Advertising is the practice and techniques employed to bring attention to a product or service. Advertising aims to put a product or service in the spotlight in hopes of drawing it attention from consumers. It is typically used to promote a specific good or service, but there are wide range of uses, the most common being the commercial advertisement.
Fashion is a form of self-expression and autonomy at a particular period and place and in a specific context, of clothing, footwear, lifestyle, accessories, makeup, hairstyle, and body posture. The term implies a look defined by the fashion industry as that which is trending. Everything that is considered fashion is available and popularized by the fashion system.
A détournement, meaning "rerouting, hijacking" in French, is a technique developed in the 1950s by the Letterist International, and later adapted by the Situationist International (SI), that was defined in the SI's inaugural 1958 journal as "[t]he integration of present or past artistic productions into a superior construction of a milieu. In this sense there can be no situationist painting or music, but only a situationist use of those means. In a more elementary sense, détournement within the old cultural spheres is a method of propaganda, a method which reveals the wearing out and loss of importance of those spheres."
Subvertising is the practice of making spoofs or parodies of corporate and political advertisements. The cultural critic Mark Dery coined the term in 1991. Subvertisements are anti-ads that deflect advertising's attempts to turn the people's attention in a given direction. According to author Naomi Klein, subvertising offers a way of speaking back to advertising, ‘forcing a dialogue where before there was only a declaration.’ They may take the form of a new image or an alteration to an existing image or icon, often in a satirical manner.
The Adbusters Media Foundation is a Canadian-based not-for-profit, pro-environment organization founded in 1989 by Kalle Lasn and Bill Schmalz in Vancouver, British Columbia. Adbusters describes itself as "a global network of artists, activists, writers, pranksters, students, educators and entrepreneurs who want to advance the new social activist movement of the information age."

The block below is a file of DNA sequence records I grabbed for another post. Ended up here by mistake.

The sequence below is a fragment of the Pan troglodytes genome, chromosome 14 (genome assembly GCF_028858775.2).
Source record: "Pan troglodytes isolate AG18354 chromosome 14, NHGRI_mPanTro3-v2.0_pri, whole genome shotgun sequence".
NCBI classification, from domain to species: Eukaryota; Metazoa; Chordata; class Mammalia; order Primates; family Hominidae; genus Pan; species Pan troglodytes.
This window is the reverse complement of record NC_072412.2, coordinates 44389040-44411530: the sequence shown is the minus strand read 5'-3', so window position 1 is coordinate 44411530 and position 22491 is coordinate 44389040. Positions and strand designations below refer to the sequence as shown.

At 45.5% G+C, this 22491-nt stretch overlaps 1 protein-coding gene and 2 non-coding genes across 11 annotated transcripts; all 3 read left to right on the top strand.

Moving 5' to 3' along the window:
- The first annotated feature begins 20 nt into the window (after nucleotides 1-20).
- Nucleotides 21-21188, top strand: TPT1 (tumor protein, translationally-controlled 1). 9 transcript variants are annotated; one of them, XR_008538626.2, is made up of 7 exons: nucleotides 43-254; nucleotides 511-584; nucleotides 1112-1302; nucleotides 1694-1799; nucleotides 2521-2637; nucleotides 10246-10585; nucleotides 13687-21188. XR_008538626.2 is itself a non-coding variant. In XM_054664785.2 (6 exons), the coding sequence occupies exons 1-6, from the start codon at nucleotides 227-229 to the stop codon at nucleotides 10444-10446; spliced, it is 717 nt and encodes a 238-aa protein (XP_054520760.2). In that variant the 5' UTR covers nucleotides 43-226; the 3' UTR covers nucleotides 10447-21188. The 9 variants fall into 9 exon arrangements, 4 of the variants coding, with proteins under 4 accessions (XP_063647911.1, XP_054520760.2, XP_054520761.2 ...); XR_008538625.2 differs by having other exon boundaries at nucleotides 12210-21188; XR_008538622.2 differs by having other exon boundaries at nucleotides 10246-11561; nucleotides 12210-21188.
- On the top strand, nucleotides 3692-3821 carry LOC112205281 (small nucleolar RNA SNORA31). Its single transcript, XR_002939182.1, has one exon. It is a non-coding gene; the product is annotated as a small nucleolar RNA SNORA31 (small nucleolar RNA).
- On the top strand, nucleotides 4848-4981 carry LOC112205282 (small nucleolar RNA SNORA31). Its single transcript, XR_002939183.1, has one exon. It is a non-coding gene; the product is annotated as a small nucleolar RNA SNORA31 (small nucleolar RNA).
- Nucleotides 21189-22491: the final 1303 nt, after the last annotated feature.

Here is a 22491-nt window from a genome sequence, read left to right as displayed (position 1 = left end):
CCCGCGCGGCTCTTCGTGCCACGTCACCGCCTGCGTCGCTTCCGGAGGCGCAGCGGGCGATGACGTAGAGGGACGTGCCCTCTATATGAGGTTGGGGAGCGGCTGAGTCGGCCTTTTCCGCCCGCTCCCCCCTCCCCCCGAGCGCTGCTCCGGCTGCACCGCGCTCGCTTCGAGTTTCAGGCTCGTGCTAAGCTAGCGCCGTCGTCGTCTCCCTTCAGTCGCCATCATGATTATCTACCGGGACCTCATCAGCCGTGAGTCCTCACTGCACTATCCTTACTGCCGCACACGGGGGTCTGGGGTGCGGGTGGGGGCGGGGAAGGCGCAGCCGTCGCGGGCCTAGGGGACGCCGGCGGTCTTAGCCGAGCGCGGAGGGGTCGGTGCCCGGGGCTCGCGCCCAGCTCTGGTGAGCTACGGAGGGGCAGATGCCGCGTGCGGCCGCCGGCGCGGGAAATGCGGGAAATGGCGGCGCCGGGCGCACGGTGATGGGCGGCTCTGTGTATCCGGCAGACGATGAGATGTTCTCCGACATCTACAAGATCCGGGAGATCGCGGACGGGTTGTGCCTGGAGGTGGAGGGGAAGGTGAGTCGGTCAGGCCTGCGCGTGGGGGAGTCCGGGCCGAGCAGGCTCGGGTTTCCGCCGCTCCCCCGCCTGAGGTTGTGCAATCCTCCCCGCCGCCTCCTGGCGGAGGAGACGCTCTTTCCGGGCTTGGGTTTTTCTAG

A billboard is a large outdoor advertising structure, typically found in high-traffic areas such as alongside busy roads. Billboards present large advertisements to passing pedestrians and drivers. Typically brands use billboards to build their brands or to push for their new products.
Greenwashing, also called "green sheen", is a form of advertising or marketing spin in which green PR and green marketing are deceptively used to persuade the public that an organization's products, aims and policies are environmentally friendly. Companies that intentionally take up greenwashing communication strategies often do so in order to distance themselves from the environmental lapses of themselves or their suppliers.
Guerrilla art is a street art movement that first emerged in the UK, but has since spread across the world and is now established in most countries that already had developed graffiti scenes. In fact, it owes so much to the early graffiti movement, in the United States guerrilla art is still referred to as ‘post-graffiti art’.
Protest art is the creative works produced by activists and social movements. It is a traditional means of communication, utilized by a cross section of collectives and the state to inform and persuade citizens. Protest art helps arouse base emotions in their audiences, and in return may increase the climate of tension and create new opportunities to dissent. Since art, unlike other forms of dissent, take few financial resources, less financially able groups and parties can rely more on performance art and street art as an affordable tactic.
Kalle Lasn is an Estonian-Canadian film maker, author, magazine editor, and activist. Near the end of World War II, his family fled Estonia and Lasn spent some time in a German refugee camp. At age seven he was resettled in Australia with his family, where he grew up and remained until the late 1960s, attending school in Canberra. In the late 1960s, he founded a market research company in Tokyo, and in 1970, moved to Vancouver, British Columbia, Canada. Over the course of twenty years, he produced documentaries for PBS and Canada’s National Film Board. He currently resides in Vancouver, British Columbia.